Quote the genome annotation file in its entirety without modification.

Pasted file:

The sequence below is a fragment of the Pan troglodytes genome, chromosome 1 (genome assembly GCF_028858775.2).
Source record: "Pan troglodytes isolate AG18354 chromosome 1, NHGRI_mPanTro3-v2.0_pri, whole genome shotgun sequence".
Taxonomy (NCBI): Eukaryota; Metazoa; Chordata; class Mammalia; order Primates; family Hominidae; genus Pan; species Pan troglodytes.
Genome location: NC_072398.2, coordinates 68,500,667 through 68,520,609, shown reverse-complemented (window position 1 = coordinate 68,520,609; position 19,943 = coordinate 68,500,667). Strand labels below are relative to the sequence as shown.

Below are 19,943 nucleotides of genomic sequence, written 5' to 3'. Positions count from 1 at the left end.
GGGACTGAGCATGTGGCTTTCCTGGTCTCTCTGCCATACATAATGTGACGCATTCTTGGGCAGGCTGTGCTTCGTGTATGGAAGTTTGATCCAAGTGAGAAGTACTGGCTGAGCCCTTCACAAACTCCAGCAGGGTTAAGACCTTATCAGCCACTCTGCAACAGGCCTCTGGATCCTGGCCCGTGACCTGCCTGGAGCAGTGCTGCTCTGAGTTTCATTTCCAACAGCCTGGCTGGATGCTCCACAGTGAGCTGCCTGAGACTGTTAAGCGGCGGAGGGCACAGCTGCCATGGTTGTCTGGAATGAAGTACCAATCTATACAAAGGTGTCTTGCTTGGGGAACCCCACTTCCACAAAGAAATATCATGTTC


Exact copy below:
The sequence below is a fragment of the Pan troglodytes genome, chromosome 1 (genome assembly GCF_028858775.2).
Source record: "Pan troglodytes isolate AG18354 chromosome 1, NHGRI_mPanTro3-v2.0_pri, whole genome shotgun sequence".
Taxonomy (NCBI): Eukaryota; Metazoa; Chordata; class Mammalia; order Primates; family Hominidae; genus Pan; species Pan troglodytes.
Genome location: NC_072398.2, coordinates 68,500,667 through 68,520,609, shown reverse-complemented (window position 1 = coordinate 68,520,609; position 19,943 = coordinate 68,500,667). Strand labels below are relative to the sequence as shown.

Below are 19,943 nucleotides of genomic sequence, written 5' to 3'. Positions count from 1 at the left end.
GGGACTGAGCATGTGGCTTTCCTGGTCTCTCTGCCATACATAATGTGACGCATTCTTGGGCAGGCTGTGCTTCGTGTATGGAAGTTTGATCCAAGTGAGAAGTACTGGCTGAGCCCTTCACAAACTCCAGCAGGGTTAAGACCTTATCAGCCACTCTGCAACAGGCCTCTGGATCCTGGCCCGTGACCTGCCTGGAGCAGTGCTGCTCTGAGTTTCATTTCCAACAGCCTGGCTGGATGCTCCACAGTGAGCTGCCTGAGACTGTTAAGCGGCGGAGGGCACAGCTGCCATGGTTGTCTGGAATGAAGTACCAATCTATACAAAGGTGTCTTGCTTGGGGAACCCCACTTCCACAAAGAAATATCATGTTC